Frank Rich Delivers a Sterling Analysis of BushCO

Today’s NYT column by Frank Rich, Iraq Is the Ultimate Aphrodisiac, is a gem of analysis on the multiple fiascos in the history of the Bush administration, beginning and continuing with a scale of cronyism that Boss Tweed and others never dreamed of. Rich leaves almost no scandal unmentioned and brings back the oft forgotten nomination of Bernard Kerik as secretary of homeland security in December 2004.

Many of us have mentioned the overload of scandals to keep track of in the Bush Administration, let alone the GOP. Rich provides a very useful and perceptive examination of them, plus the underlying political and ideological connections. Rich starts with this astute observation:

PRESIDENT BUSH has skipped the funerals of the troops he sent to Iraq. He took his sweet time to get to Katrina-devastated New Orleans. But last week he raced to Virginia Tech with an alacrity not seen since he hustled from Crawford to Washington to sign a bill interfering in Terri Schiavo’s end-of-life medical care. Mr. Bush assumes the role of mourner in chief on a selective basis, and, as usual with the decider, the decisive factor is politics. Let Walter Reed erupt in scandal, and he’ll take six weeks to show his face — and on a Friday at that, to hide the story in the Saturday papers. The heinous slaughter in Blacksburg, Va., by contrast, was a rare opportunity for him to ostentatiously feel the pain of families whose suffering cannot be blamed on the administration.

My writing is not worth more of your time. Go to Iraq Is the Ultimate Aphrodisiac, read it and shudder.

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2 Responses to Frank Rich Delivers a Sterling Analysis of BushCO

  1. Darrell Prows says:

    If there was room in the coffin of the Bush administration failed Iraq adventure to pound in another final nail we just got it. I received the information in the form of a rather routine report in my newspaper the other day. A consulting firm that specializes in this sort of thing announced from Houston that the oil reserves of Iraq have been underestimated by some 100 billion barrels. And the only thing that could top the announcement that the stakes between the parties over there just got increased to the tune of an extra six trillion dollars (at $60/barrel) is the fact that this bonanza is said to exist in western Iraq.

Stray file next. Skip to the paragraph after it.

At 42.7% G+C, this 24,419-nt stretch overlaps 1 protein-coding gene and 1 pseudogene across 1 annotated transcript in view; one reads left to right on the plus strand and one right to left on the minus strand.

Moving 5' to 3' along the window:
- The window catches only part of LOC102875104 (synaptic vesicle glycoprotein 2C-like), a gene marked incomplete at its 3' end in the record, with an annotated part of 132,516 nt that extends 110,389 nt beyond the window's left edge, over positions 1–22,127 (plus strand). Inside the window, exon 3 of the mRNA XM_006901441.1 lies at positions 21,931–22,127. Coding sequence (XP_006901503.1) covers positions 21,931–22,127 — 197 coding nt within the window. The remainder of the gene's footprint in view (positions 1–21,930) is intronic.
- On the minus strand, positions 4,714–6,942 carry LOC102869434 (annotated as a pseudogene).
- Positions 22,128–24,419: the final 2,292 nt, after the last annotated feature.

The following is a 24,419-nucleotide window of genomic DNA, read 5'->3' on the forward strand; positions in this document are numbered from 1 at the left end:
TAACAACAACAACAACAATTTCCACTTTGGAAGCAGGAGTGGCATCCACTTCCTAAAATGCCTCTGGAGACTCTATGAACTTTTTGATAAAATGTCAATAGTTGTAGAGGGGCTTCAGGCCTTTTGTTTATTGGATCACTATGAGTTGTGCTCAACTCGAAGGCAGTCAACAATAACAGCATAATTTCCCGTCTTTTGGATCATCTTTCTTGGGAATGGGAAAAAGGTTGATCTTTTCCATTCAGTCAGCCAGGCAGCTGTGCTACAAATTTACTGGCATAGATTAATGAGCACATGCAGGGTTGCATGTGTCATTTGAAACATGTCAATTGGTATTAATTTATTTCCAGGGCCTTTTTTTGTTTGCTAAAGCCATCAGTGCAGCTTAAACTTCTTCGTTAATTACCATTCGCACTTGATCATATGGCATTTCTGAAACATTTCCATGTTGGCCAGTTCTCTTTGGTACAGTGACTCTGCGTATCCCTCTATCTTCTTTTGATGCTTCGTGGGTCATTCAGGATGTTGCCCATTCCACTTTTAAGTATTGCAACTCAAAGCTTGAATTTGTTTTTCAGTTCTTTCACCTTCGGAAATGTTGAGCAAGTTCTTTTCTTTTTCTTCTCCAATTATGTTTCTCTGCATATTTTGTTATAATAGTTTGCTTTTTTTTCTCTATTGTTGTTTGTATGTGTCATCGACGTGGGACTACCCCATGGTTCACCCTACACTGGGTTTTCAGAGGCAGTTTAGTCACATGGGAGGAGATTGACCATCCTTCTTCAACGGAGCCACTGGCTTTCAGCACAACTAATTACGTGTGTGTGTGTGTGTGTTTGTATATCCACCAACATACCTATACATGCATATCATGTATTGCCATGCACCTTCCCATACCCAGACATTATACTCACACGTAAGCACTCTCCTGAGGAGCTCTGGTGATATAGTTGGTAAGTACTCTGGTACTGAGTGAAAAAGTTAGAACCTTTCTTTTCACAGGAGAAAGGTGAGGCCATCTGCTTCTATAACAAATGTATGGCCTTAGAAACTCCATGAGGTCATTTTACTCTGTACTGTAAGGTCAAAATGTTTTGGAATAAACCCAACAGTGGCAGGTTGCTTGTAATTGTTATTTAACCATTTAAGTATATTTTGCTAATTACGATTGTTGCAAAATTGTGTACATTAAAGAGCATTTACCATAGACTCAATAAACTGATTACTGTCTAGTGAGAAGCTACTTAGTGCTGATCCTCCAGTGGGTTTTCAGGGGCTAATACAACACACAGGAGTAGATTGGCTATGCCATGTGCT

Western Iraq is Sunni territory, and, previously, not oil country. The 100 or so billions of barrels of oil thought to be at issue before this are contained, roughly, 20% in the Kurdish north, and 80% in the areas where the 60% Shia majority are largely concentrated. Needless to say, not having any of the oil, and not being guaranteed any of the revenue from it was a bone of contention with the Sunnis.

    The Kurds had always been happy with their 20 billion barrels, being 20% of the population. Meanwhile, Al Sadr, etc. have never felt much like giving up any of their 80 billion barrels, and the Sunnis were only fighting for a piece of it. What do you think that the odds now are that the parties are going to just say “We don’t care that the hated Sunnis are going to be far wealthier than any of us, let’s just make peace”?

  2. Ginny Cotts says:


    I am glad for the Iraqis. I hope this does not interfere with the current acceptance that we need to curb our addiction.

    I suppose it would be too much to think that America and some of the big oil companies could go in and help develop those fields WITHOUT getting any profit – just turn it over to the Iraqis that would help develop it.

    Sort of a ” we’re sorry we illegally invaded and ruined your country” move – that might help restore some confidence in American foreign policy and alleviate the rampant fear that we are the loose cannon superpower on Earth?